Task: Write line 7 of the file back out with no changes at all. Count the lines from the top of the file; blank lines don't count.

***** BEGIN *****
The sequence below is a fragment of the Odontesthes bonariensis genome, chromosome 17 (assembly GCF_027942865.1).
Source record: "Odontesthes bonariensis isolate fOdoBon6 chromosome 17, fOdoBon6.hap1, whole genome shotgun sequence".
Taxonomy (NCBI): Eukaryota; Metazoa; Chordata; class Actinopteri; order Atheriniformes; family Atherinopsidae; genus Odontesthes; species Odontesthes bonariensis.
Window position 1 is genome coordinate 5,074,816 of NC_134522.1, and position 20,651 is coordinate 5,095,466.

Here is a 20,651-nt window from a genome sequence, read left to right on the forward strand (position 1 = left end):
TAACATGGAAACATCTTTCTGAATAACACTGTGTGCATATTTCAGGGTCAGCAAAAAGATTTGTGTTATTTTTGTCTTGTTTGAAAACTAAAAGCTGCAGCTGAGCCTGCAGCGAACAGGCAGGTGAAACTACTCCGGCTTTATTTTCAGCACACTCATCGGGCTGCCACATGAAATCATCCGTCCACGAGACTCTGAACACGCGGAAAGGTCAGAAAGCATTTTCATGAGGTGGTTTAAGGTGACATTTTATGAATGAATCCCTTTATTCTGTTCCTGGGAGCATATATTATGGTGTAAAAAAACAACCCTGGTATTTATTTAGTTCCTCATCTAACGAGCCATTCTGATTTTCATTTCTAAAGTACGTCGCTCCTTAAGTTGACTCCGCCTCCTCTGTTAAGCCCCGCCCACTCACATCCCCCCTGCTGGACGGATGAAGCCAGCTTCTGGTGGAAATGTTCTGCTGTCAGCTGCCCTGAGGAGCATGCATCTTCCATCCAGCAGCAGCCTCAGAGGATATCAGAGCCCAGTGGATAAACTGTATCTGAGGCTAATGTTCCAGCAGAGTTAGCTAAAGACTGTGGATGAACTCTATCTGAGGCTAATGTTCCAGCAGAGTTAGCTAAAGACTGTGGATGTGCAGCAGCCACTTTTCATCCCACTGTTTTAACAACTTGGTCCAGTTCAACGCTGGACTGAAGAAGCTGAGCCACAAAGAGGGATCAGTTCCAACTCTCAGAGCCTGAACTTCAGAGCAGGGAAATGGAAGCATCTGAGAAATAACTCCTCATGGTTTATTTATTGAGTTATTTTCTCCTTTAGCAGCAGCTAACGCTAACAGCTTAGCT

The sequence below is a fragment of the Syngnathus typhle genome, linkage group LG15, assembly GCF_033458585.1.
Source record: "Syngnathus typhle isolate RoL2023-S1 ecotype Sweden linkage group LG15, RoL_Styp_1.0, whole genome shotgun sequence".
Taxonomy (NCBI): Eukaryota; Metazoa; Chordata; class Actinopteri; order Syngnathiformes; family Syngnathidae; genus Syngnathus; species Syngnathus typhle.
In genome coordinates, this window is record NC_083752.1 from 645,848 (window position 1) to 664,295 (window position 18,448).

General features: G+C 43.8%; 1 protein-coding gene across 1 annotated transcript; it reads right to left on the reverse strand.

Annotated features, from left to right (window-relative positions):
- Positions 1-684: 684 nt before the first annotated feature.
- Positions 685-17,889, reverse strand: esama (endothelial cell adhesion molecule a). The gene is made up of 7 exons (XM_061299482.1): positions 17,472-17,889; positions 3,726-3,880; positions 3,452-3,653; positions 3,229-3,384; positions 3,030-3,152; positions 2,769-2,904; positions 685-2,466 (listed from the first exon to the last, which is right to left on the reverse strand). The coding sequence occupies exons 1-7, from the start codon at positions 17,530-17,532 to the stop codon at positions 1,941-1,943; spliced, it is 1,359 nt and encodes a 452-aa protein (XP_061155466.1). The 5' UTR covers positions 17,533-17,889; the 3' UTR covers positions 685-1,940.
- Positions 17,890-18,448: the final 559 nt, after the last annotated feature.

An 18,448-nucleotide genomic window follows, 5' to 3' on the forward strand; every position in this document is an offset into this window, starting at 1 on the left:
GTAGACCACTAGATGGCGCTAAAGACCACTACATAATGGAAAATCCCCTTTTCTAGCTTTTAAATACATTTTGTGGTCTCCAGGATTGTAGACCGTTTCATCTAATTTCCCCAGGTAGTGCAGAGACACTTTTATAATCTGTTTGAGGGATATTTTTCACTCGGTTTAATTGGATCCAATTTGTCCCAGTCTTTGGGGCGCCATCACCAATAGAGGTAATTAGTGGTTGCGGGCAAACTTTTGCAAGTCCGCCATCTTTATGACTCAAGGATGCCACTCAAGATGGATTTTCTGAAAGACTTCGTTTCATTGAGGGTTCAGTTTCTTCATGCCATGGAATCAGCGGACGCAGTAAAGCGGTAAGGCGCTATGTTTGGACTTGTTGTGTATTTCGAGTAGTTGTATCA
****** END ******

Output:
The sequence below is a fragment of the Syngnathus typhle genome, linkage group LG15, assembly GCF_033458585.1.